It sat on millions owed to its customers, used its monopoly to stifle competition and staged a "dirty tricks campaign" to win back business.
No, this isn't a list of charges levelled at a dodgy Russian conglomerate, but some of the recent accusations fired at BT.
The company, of course, denies them, but over the past few months the number of complaints has swelled. Just last week, telecoms regulator Oftel opened a fresh investigation into claims that BT had misused confidential customer information to stop people defecting to rival firms.
As BT prepares to present its first-quarter results on Thursday, there are real concerns that the group is damaging competition in the UK.
"BT is increasingly testing the boundaries of the regulations. It is very good at denying, delaying and degrading," says Richard Sweet, head of regulation at rival telecoms company Thus.
Huw Saunders, group regulatory affairs director at Kingston Communications, adds: "We ... have concerns about BT's increasing commercial aggression and arguably anti-competitive behav- iour. This could do much to undo 18 years of regulatory effort to increase competition."
"Teaching BT to behave in the interests of competition is like training a lion not to roar. It's not in its nature," says Barry Lane, director of UK regulatory affairs at MCI, formerly WorldCom.
The target of many of the complaints is BT's retail operation, run by Pierre Danon. He is in charge of defending the company's vast and historic customer base. BT has a 67 per cent share of the UK market but this is gradually being eroded.
Its biggest challenge comes courtesy of a process called Carrier Pre-Select (CPS). This offers the potential for real competition by letting customers switch from BT to a rival without having to install new cables and sockets. Instead, the transfer is made in a BT exchange. But the company has been accused of deliberately switching customers back without their consent. Oftel launched an investigation last year and this month ordered BT to stop. After threatening to sue the regulator, it has now yielded.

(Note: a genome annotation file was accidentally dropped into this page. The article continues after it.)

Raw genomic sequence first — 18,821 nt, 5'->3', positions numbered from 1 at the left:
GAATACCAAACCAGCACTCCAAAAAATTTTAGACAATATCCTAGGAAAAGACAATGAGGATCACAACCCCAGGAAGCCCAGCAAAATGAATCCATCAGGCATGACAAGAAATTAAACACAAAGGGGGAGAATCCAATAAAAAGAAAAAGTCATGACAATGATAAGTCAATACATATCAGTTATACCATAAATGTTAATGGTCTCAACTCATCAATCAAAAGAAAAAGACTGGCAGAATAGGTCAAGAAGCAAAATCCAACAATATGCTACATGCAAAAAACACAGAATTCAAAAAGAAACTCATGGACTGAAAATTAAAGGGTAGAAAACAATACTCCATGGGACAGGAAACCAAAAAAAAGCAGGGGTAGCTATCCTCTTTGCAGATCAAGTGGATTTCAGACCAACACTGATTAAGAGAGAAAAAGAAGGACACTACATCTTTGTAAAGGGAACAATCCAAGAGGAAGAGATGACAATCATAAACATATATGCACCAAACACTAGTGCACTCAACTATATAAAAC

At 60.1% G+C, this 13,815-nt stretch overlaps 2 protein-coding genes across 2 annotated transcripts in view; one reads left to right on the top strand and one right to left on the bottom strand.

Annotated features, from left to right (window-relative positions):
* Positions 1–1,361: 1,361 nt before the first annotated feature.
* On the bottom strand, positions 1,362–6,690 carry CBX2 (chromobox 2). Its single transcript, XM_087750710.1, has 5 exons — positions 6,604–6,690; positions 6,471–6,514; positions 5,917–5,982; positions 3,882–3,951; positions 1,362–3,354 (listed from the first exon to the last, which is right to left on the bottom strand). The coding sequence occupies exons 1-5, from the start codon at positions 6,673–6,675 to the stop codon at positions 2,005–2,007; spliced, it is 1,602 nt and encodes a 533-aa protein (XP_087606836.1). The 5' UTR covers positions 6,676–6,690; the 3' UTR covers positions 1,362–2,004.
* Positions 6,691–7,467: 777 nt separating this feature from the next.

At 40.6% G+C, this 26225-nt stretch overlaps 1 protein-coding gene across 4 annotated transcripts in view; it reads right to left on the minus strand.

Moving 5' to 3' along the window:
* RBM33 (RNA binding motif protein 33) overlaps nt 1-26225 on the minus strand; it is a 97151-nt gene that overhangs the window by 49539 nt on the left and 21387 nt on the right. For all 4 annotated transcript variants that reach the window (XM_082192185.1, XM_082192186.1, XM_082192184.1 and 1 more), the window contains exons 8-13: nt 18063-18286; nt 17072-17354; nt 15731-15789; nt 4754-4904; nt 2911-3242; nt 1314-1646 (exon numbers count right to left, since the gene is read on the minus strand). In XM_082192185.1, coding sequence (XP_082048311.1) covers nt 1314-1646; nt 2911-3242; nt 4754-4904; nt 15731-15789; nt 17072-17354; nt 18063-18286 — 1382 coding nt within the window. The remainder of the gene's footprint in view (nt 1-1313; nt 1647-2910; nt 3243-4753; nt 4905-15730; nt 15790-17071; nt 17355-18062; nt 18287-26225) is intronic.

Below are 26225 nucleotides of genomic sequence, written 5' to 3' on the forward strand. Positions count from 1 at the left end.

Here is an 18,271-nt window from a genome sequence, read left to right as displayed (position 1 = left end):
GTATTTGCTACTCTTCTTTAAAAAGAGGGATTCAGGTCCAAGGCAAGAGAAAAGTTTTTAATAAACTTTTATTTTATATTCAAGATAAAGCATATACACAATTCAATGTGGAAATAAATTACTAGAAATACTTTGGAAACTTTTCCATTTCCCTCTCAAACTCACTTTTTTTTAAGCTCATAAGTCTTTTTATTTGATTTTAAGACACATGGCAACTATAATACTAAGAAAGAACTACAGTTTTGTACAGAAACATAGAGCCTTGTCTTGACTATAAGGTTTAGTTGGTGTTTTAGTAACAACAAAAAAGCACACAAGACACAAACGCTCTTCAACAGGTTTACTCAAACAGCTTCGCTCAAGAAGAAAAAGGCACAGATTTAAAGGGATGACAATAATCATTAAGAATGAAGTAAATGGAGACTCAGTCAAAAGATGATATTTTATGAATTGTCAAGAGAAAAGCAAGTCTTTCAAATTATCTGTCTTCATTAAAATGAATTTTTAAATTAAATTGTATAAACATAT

Chris Kenny, director of compliance at Oftel, says: "BT is operating in an increasingly competitive market. Sometimes it tests the limits, other times it goes beyond them. On CPS, it really dug its heels in. But when the top managers [at BT] saw what was happening, they decided the position was indefensible."
Mr Sweet at Thus is more blunt: "This was a classic case of BT sticking two fingers up at the regulator. BT used stalling and delaying tactics to string things out."
He points out that only 4 per cent of UK telephone users have switched under CPS, compared with 10 per cent in continental Europe.
Other telecoms operators have become so concerned about the power wielded by BT that earlier this month they created their own lobby group, the United Kingdom Competitive Telecommun- ications Association (UKCTA), headed by Steve Maine, chief executive of Kingston. Made up of 16 telecoms companies - including Cable & Wireless, AT&T, Colt and Energis - the UKCTA believes BT is "threatening the very objective of creating effective and sustainable competition".
Some of the blame has been laid at the regulator's door. Companies such as Kingston and Thus believe that Oftel hasn't been vigilant enough in preventing BT from abusing its monopoly position. Others, such as MCI, argue that Oftel is still the toughest telecoms regulator in Europe. However, there is a common belief that one reason why BT is throwing its weight around is to exploit what could be a regulatory hiatus when Oftel becomes Ofcom, the multimedia regulator, at the end of the year.
The company denies it is acting anti-competitively. A spokesman says: "We compete vigorously but fairly." In particular, he denies the claim made last week by Carphone Warehouse that BT is deliberately sitting on £13m owed to customers following a recent ruling on charges for calls from fixed lines to mobiles.
But Charles Dunstone, the chief executive of Carphone Warehouse, has a different take on BT's recent behaviour. "Either it is staggeringly incompetent or staggeringly mischievous ... I don't think it cheats; it just shoots itself in the foot a lot."Reuse content